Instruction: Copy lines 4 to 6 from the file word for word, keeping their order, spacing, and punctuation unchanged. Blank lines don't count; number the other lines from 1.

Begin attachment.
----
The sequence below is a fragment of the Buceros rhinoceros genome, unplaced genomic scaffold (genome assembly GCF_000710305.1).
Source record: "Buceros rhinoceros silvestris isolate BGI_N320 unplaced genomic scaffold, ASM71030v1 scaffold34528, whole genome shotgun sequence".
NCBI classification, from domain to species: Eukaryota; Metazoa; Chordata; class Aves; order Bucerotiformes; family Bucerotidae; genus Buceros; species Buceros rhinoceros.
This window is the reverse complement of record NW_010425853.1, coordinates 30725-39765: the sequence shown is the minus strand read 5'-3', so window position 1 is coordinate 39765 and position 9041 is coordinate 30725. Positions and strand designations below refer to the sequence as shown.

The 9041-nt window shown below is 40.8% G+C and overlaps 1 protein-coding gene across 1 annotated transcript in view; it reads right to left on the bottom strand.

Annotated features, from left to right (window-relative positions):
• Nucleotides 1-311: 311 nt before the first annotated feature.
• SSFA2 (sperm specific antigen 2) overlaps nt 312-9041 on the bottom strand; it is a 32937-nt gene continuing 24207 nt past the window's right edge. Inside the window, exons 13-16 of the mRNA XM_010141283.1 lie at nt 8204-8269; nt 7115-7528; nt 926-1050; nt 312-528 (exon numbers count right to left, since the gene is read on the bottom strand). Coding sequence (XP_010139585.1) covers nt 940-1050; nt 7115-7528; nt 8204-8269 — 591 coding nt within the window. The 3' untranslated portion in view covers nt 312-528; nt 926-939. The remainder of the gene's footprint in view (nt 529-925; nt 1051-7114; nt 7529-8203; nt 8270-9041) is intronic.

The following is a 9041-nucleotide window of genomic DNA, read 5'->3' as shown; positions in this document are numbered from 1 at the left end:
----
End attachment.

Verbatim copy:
This window is the reverse complement of record NW_010425853.1, coordinates 30725-39765: the sequence shown is the minus strand read 5'-3', so window position 1 is coordinate 39765 and position 9041 is coordinate 30725. Positions and strand designations below refer to the sequence as shown.

The 9041-nt window shown below is 40.8% G+C and overlaps 1 protein-coding gene across 1 annotated transcript in view; it reads right to left on the bottom strand.

Annotated features, from left to right (window-relative positions):